Sen. Reid and the culture of corruption

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Senator Harry Reid, the dour Democrat who seems closest to happy when fulminating over alleged Republican sins, has got some 'splainin' to do. The AP reports:

The Senate Democratic leader, Harry Reid, accepted free ringside tickets from the Nevada Athletic Commission to three professional boxing matches while that state agency was trying to influence him on federal regulation of boxing.

Mr. Reid, a Democrat of Nevada, took the free seats for Las Vegas fights between 2003 and 2005 as he was pressing legislation to increase government oversight of the sport, including the creation of a federal boxing commission that Nevada's agency feared might usurp its authority.

He defended the gifts, saying they would never influence his position on the bill and was simply trying to learn how his legislation might affect an important home state industry. "Anyone from Nevada would say I'm glad he is there taking care of the state's no.1 businesses," he told the Associated Press.

"I love the fights anyways, so it wasn't like being punished," added the senator, a former boxer and boxing judge.

Senate ethics rules generally allow lawmakers to accept gifts from federal, state, or local governments, but specifically warn against taking such gifts — particularly on multiple occasions — when they might be connected to efforts to influence official actions.

"Senators and Senate staff should be wary of accepting any gift where it appears that the gift is motivated by a desire to reward, influence, or elicit favorable official action," the Senate ethics manual states. It cites the 1990s example of an Oregon lawmaker who took gifts for personal use from a South Carolina state university and its president while that school was trying to influence his official actions.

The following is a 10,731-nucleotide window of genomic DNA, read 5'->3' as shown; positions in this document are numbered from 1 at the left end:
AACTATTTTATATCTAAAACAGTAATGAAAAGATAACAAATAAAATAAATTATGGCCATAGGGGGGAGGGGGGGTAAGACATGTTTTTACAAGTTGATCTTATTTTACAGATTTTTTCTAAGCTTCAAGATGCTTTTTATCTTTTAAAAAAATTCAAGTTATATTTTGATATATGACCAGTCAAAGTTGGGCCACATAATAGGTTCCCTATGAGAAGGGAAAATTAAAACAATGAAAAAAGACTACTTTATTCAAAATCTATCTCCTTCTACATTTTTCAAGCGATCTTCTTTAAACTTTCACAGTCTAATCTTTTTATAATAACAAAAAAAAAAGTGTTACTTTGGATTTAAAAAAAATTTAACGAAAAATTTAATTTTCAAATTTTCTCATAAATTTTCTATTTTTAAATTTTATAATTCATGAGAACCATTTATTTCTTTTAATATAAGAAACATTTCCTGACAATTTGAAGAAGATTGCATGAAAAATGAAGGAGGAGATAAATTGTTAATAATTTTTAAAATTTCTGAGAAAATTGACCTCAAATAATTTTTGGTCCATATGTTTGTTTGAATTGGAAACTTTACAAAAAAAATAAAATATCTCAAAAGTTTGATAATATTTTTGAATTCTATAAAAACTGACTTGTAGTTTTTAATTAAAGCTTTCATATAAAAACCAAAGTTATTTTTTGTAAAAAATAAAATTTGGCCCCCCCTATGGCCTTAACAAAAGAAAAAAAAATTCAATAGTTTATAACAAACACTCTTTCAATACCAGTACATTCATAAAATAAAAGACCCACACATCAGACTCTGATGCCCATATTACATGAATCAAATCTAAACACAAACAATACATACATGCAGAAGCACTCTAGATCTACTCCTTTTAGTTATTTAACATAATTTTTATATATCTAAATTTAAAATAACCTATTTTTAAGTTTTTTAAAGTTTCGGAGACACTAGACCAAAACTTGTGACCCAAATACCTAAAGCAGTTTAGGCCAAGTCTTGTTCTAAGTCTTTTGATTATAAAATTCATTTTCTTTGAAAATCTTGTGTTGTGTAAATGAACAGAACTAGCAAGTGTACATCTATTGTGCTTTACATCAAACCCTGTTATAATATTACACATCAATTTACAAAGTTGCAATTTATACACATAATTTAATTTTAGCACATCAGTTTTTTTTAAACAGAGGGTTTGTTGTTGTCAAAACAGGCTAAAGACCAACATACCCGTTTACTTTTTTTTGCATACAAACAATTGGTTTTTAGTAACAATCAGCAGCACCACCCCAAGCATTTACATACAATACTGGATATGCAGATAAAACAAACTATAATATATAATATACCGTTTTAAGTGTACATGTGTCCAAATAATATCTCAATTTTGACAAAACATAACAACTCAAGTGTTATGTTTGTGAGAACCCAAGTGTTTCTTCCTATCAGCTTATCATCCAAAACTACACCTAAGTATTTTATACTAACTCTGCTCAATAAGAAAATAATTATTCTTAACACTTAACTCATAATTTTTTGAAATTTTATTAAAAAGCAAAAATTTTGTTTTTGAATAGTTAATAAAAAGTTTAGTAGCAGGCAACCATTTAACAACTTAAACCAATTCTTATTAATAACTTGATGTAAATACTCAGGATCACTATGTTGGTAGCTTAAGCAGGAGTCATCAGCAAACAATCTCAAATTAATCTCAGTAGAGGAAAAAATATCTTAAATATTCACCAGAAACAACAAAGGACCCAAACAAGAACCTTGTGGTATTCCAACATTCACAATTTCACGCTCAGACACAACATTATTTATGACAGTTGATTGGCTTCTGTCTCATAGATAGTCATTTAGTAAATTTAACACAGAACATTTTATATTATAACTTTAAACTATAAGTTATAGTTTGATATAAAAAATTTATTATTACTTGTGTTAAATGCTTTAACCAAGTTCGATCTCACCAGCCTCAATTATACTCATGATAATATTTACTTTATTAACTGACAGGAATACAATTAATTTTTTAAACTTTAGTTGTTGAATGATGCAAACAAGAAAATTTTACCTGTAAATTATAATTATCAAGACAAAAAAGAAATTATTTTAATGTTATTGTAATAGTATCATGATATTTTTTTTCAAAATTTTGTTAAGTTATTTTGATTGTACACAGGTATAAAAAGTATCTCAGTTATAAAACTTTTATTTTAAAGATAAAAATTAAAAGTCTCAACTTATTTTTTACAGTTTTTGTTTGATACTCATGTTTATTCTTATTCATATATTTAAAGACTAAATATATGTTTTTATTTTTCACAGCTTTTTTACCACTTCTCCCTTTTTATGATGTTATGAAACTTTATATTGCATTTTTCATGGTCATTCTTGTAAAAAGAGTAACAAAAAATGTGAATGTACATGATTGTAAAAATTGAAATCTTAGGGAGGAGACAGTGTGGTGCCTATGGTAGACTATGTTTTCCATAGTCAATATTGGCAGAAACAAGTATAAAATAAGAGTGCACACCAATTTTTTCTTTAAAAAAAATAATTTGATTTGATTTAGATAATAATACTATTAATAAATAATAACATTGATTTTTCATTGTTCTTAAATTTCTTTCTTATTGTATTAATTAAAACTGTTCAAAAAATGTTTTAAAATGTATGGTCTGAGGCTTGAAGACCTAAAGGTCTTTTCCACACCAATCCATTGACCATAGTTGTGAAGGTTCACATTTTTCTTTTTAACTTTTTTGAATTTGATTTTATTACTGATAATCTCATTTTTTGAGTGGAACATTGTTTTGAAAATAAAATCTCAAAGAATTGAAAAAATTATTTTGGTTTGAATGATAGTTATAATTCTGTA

A couple of Senator Reid's colleagues were much more in tune with Senate ethics rules:

Senator McCain, a Republican of Arizona, insisted on paying $1,400 for the tickets he shared with Mr. Reid for a 2004 championship fight. Senator Ensign, a Republican of Nevada, accepted free tickets to another fight with Mr. Reid but already had recused himself from Mr. Reid's federal boxing legislation because his father was an executive for a Las Vegas hotel that hosts fights.

If Senator Reid were a Republican, we would be reading about this on the front page of the New York Times, and it would lead the evening newscasts of the broadcast networks.

Ed Lasky   5 30 06

Senator Harry Reid, the dour Democrat who seems closest to happy when fulminating over alleged Republican sins, has got some 'splainin' to do. The AP reports:

The Senate Democratic leader, Harry Reid, accepted free ringside tickets from the Nevada Athletic Commission to three professional boxing matches while that state agency was trying to influence him on federal regulation of boxing.

Mr. Reid, a Democrat of Nevada, took the free seats for Las Vegas fights between 2003 and 2005 as he was pressing legislation to increase government oversight of the sport, including the creation of a federal boxing commission that Nevada's agency feared might usurp its authority.

He defended the gifts, saying they would never influence his position on the bill and was simply trying to learn how his legislation might affect an important home state industry. "Anyone from Nevada would say I'm glad he is there taking care of the state's no.1 businesses," he told the Associated Press.

"I love the fights anyways, so it wasn't like being punished," added the senator, a former boxer and boxing judge.

Senate ethics rules generally allow lawmakers to accept gifts from federal, state, or local governments, but specifically warn against taking such gifts — particularly on multiple occasions — when they might be connected to efforts to influence official actions.

"Senators and Senate staff should be wary of accepting any gift where it appears that the gift is motivated by a desire to reward, influence, or elicit favorable official action," the Senate ethics manual states. It cites the 1990s example of an Oregon lawmaker who took gifts for personal use from a South Carolina state university and its president while that school was trying to influence his official actions.

A couple of Senator Reid's colleagues were much more in tune with Senate ethics rules:

Senator McCain, a Republican of Arizona, insisted on paying $1,400 for the tickets he shared with Mr. Reid for a 2004 championship fight. Senator Ensign, a Republican of Nevada, accepted free tickets to another fight with Mr. Reid but already had recused himself from Mr. Reid's federal boxing legislation because his father was an executive for a Las Vegas hotel that hosts fights.

If Senator Reid were a Republican, we would be reading about this on the front page of the New York Times, and it would lead the evening newscasts of the broadcast networks.

Ed Lasky   5 30 06